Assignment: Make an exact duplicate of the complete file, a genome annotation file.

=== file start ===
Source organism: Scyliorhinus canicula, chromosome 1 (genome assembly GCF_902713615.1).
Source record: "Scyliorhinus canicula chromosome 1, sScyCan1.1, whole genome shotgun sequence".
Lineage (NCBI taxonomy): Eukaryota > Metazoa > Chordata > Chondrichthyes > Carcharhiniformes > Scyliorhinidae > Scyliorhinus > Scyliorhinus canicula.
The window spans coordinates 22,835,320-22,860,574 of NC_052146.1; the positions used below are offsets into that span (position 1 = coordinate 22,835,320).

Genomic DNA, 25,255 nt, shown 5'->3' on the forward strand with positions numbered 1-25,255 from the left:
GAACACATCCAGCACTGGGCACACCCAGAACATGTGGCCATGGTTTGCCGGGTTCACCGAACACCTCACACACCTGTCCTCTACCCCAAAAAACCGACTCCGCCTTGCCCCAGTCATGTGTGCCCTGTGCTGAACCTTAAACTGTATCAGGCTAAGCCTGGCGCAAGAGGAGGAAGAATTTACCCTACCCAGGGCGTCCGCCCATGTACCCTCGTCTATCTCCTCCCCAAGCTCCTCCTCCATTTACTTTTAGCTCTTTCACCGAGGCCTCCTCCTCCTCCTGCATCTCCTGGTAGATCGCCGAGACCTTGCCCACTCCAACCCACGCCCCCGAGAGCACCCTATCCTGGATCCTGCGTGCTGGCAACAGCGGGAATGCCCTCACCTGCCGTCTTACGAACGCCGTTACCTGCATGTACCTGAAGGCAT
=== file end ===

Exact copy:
Source organism: Scyliorhinus canicula, chromosome 1 (genome assembly GCF_902713615.1).
Source record: "Scyliorhinus canicula chromosome 1, sScyCan1.1, whole genome shotgun sequence".
Lineage (NCBI taxonomy): Eukaryota > Metazoa > Chordata > Chondrichthyes > Carcharhiniformes > Scyliorhinidae > Scyliorhinus > Scyliorhinus canicula.
The window spans coordinates 22,835,320-22,860,574 of NC_052146.1; the positions used below are offsets into that span (position 1 = coordinate 22,835,320).

Genomic DNA, 25,255 nt, shown 5'->3' on the forward strand with positions numbered 1-25,255 from the left:
GAACACATCCAGCACTGGGCACACCCAGAACATGTGGCCATGGTTTGCCGGGTTCACCGAACACCTCACACACCTGTCCTCTACCCCAAAAAACCGACTCCGCCTTGCCCCAGTCATGTGTGCCCTGTGCTGAACCTTAAACTGTATCAGGCTAAGCCTGGCGCAAGAGGAGGAAGAATTTACCCTACCCAGGGCGTCCGCCCATGTACCCTCGTCTATCTCCTCCCCAAGCTCCTCCTCCATTTACTTTTAGCTCTTTCACCGAGGCCTCCTCCTCCTCCTGCATCTCCTGGTAGATCGCCGAGACCTTGCCCACTCCAACCCACGCCCCCGAGAGCACCCTATCCTGGATCCTGCGTGCTGGCAACAGCGGGAATGCCCTCACCTGCCGTCTTACGAACGCCGTTACCTGCATGTACCTGAAGGCAT